Nutting does not spare any sexual details, and paragraphs can often be crudely explicit. However, she also has a knack for really subtle and beautiful similes, which seems weird to say, but I think she is a really talented writer. I have seen Tampa be compared to Lolita (Vladimir Nabokov) and American Psycho (Bret Easton Ellis). Having not read the former, I can’t comment. I do understand the comparison with American Psycho, as both protagonists have a similar distanced, observational coldness, which allows them to pursue their particular horrific interests without reparations of guilt. There are echoes of Patrick Bateman in Celeste, but I feel that Nutting is simply a better writer. She weaves a disturbing narrative with ease, sometimes dipping into excess, but always sticking to the tension of the plot. I can’t say the same for Ellis.

It’s a confrontational book, and the subject matter is very uncomfortable at times, but I couldn’t stop reading. Don’t read this book if you’re sensitive to these issues, or on public transport; if someone were to read over your shoulder…just don’t, trust me.

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All 30 books I read in 2016!

2016 in Books | July & August

I’m putting my books for July and August together this month because I was on holiday in South Korea at the end of July! I finished The Encyclopedia of Doris before I went away, and in between sightseeing reread The Dispossessed by Ursula K. Le Guin, and devoured a Japanese crime fiction novel on the plane: Out by Natsuo Kirino.

The Encyclopedia of Doris by Cindy Crabb ★★★★☆

This is the second anthology of Doris, a biannual perzine written by anarcho-feminist Cindy Gretchen Ovenrack Crabb. I discovered an extract from Doris in another zine anthology – A Girl’s Guide to Taking Over the World – and immediately tried to seek out more Doris. To my delight, TWO whole anthologies spanning two decades exist!

dorisFirstly you might be wondering: what is a ‘perzine’? Or even, what is a ‘zine’? Zines are handmade, low budget magazines, usually on a specific topic such as certain bands, feminism, travel, or personal experiences. They are usually made with the help of a photocopier and some staples or thread. A perzine is a category of zine which often reads like a diary, with the author writing about their life, thoughts and feelings.

I think that Doris is the ultimate perzine – Cindy writes so tenderly about her friends, family, personal history, political views, struggles etc. Cindy’s writing is often anecdotal and introspective, but universal at the same time. Her message is hopeful, and strives towards personal healing; her brand of anarchism/feminism is one that believes kindness to other human beings is the route towards revolution. I had never really read much about anarchism before and was surprised by how tender and community-driven her political theory was. Anarchy doesn’t mean chaos and destruction; it can mean growth and change. I really can’t stress glad I am that I discovered Doris.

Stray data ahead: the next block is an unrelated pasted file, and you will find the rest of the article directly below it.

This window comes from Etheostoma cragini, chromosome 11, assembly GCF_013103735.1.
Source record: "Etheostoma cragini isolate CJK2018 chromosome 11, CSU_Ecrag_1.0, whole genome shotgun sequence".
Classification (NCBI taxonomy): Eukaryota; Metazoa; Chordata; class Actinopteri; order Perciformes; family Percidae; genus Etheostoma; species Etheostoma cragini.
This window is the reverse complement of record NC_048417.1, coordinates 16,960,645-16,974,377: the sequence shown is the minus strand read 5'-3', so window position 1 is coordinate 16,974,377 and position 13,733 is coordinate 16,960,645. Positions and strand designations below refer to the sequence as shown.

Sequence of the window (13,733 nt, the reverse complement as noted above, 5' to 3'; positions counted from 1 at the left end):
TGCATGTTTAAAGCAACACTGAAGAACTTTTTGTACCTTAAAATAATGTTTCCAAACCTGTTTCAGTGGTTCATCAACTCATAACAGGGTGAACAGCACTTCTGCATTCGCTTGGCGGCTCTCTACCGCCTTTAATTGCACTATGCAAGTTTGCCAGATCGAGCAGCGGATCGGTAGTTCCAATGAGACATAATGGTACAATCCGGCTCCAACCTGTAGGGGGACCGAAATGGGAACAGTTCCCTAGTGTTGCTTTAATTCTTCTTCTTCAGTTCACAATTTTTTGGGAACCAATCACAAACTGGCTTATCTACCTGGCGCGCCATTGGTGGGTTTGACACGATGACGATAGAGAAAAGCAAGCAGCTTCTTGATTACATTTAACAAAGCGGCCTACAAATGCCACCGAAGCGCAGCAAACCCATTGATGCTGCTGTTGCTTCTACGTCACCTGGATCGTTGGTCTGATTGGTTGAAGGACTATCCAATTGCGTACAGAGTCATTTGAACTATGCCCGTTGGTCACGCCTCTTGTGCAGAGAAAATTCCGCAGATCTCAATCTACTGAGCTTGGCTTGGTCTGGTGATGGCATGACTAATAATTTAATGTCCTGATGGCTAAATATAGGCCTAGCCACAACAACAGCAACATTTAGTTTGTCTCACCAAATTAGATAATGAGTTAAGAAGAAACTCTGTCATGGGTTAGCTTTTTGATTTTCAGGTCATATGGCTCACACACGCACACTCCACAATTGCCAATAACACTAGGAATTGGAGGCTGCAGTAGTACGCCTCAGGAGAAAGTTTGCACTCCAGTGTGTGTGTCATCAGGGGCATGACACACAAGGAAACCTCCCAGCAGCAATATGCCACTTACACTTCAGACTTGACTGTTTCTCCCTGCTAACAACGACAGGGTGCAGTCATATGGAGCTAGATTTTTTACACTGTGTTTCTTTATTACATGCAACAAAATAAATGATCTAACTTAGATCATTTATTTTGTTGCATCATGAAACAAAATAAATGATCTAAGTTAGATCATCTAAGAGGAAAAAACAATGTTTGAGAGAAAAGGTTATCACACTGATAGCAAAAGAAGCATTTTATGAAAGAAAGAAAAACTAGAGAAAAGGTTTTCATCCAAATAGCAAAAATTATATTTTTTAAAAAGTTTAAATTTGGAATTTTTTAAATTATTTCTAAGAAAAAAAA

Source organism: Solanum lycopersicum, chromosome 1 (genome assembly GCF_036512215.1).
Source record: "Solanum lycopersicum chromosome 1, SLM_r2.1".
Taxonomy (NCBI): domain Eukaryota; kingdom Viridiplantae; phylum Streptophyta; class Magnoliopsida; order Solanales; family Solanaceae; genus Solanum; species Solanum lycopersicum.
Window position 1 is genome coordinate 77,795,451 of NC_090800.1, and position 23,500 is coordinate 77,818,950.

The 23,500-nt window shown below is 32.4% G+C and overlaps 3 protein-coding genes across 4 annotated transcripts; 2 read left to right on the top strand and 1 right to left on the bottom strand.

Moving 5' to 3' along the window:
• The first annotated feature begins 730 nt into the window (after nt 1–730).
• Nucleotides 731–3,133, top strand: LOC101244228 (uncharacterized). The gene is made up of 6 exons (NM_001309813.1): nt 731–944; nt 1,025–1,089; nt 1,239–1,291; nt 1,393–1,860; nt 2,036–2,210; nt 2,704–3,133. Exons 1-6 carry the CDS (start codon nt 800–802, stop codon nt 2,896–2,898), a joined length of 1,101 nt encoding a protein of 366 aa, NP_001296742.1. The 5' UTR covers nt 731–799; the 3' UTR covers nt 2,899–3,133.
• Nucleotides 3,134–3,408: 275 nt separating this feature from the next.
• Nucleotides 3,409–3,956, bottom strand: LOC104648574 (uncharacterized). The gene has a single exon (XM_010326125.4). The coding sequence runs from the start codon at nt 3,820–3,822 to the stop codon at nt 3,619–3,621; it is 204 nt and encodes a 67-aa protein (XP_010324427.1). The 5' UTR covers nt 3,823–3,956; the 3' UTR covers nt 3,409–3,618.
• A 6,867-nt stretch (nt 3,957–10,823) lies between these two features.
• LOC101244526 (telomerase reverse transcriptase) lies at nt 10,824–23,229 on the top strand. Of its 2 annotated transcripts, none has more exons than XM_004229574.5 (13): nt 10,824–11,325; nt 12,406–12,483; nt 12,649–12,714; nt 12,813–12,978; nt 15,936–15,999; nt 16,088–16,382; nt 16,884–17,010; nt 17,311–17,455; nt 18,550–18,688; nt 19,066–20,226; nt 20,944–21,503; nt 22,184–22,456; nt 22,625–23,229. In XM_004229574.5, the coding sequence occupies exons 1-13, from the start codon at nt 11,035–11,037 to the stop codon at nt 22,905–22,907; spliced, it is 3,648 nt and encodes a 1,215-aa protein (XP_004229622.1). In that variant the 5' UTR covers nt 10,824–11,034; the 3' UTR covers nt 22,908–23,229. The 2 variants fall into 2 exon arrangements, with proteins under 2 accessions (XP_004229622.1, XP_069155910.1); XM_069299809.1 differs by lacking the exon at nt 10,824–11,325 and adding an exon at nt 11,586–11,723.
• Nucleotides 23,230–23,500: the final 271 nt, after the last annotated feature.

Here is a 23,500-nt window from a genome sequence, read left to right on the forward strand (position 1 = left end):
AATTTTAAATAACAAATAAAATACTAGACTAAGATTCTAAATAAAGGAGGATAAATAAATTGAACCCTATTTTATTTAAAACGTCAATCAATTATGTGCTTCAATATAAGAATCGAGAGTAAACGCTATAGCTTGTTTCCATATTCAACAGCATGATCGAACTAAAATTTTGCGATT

This anthology is a little more political, I feel, than Doris: An Anthology (a collection of zines written between 1991 – 2001). Cindy tackles issues like abuse, addiction, and grief, which makes for heavier reading, but it is definitely important. I gave this book four stars because I think I enjoyed the first book a little more, but that is just because of my slight preference for perzines over more political zines.

You can purchase Cindy Crabb’s zines and books at her website here, and read an interview with her here.

The Dispossessed by Ursula K. Le Guin ★★★★★

This is my second time reading the book that got me hooked on Ursula K. Le Guin. This is where it all started! And I think The Dispossessed was even better the second time around. I could appreciate the ideas Le Guin sets up about utopias, their fragility and strategies for preserving them, and the forces of anarchy and capitalism and things like that. I like how she splits the storytelling into chapters set on the two planets in the past and present, too.

I would definitely recommend The Dispossessed to anyone into sci-fi and/or feminism. It’s a great ‘gateway’ to Ursula Le Guin. The Dispossessed, in a nutshell, is about a physicist developing a mode of instant communication between planets. He is from a barren anarchist/socialist colonised planet called Anarres, and is invited down to the more bountiful and capitalist planet Urras in order to develop and share his theories with other scientists. The planets are each others’ moons, and many ideas are called into question about social norms, learned behaviours, politics and morality when he visits this (literally) alien world. It’s a classic of science-fiction.

Out by Natsuo Kirino ★★★★☆

OUT.jpgWow. I read this entire book on the plane back from Japan, which to be fair was two long-haul flights, but it’s quite a thick book and I stormed through it. Out is a Japanese crime novel which begins with a frustrated and beaten-down housewife strangling her husband to death, and then employing the help of her coworkers at a factory to dispose of the body and evidence. It is tense and intense. Like, The Killing tense. Or Se7en tense. Interestingly, it’s told from the perspective of the murderer and accomplices, but you’re totally rooting for them, and the guilt and threat of being caught makes you even more on edge.

I really can’t tell if this is a feminist book or not! I think it is feminist in its characterisation of the women. The four main female characters differ radically from each other, have their own motives, independence (or lack of) and abject flaws. There is no tokenism or stereotyping here; Kirino does well in creating a female group dynamic which defies conventions. However, the ending of the book was confusing and difficult to read…I’m not sure if I ‘got’ it. I won’t spoil it, but comment what you thought if you have read it! I was hoping for a blaze of glory type ending. Perhaps it was, but in a different way to usual.